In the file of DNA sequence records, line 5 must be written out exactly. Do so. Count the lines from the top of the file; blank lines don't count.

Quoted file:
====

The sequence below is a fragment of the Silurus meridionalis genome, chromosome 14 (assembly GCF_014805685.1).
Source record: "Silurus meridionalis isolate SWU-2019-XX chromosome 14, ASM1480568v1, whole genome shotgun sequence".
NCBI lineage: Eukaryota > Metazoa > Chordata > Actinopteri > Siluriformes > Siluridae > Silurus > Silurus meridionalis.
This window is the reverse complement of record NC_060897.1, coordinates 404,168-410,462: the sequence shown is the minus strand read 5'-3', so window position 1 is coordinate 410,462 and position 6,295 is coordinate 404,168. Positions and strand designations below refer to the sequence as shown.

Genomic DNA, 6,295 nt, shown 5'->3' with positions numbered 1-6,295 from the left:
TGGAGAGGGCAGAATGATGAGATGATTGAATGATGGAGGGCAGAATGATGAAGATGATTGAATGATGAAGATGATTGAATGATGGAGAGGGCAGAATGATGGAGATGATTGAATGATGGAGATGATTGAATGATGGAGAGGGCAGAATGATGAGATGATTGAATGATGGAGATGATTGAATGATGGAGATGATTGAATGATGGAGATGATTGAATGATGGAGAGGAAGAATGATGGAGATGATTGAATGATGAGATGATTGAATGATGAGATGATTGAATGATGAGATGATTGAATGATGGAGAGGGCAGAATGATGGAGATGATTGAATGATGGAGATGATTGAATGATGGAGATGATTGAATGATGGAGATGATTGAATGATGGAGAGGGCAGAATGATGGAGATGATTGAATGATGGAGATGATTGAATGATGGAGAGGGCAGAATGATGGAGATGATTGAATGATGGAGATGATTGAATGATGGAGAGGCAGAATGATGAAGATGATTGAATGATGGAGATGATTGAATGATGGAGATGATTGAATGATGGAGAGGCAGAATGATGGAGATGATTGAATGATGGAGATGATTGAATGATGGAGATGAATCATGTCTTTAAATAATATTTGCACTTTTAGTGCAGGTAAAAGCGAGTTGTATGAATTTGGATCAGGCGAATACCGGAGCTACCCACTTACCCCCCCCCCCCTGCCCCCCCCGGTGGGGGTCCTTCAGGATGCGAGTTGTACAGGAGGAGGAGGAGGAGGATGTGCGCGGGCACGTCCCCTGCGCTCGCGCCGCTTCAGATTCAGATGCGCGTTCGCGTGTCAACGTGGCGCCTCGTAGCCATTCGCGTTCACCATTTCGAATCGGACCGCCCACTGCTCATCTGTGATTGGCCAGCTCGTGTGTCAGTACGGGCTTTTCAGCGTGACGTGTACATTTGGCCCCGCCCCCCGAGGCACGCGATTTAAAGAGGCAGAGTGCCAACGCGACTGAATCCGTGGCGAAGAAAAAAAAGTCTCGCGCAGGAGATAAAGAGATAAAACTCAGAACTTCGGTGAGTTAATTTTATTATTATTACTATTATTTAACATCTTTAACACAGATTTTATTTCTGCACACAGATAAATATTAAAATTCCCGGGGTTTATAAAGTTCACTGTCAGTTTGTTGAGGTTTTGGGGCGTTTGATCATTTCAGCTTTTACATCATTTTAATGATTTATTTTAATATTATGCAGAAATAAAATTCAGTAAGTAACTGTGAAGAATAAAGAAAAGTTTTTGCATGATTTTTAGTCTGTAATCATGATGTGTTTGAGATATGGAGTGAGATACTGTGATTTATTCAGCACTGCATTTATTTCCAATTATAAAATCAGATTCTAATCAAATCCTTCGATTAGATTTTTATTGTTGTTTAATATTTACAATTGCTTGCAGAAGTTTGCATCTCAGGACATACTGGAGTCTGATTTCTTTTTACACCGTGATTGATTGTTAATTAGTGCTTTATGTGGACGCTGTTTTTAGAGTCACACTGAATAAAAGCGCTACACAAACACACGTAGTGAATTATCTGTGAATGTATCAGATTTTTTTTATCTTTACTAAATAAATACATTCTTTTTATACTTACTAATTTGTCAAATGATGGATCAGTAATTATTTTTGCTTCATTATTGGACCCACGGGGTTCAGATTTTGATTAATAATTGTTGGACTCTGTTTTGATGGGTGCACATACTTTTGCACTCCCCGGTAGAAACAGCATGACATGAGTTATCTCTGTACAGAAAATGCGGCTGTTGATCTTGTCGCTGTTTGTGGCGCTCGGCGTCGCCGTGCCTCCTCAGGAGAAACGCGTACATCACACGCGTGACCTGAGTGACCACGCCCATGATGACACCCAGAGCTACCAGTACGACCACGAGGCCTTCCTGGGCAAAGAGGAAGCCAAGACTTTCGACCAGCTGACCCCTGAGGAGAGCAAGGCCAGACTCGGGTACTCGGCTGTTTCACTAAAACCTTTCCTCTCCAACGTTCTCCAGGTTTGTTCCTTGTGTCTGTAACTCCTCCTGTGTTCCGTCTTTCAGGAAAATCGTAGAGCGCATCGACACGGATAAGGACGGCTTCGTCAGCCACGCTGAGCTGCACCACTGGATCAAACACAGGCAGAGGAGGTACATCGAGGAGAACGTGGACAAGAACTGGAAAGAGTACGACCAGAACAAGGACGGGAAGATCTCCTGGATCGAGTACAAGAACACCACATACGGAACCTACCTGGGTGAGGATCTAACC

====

Genomic DNA, 6,295 nt, shown 5'->3' with positions numbered 1-6,295 from the left: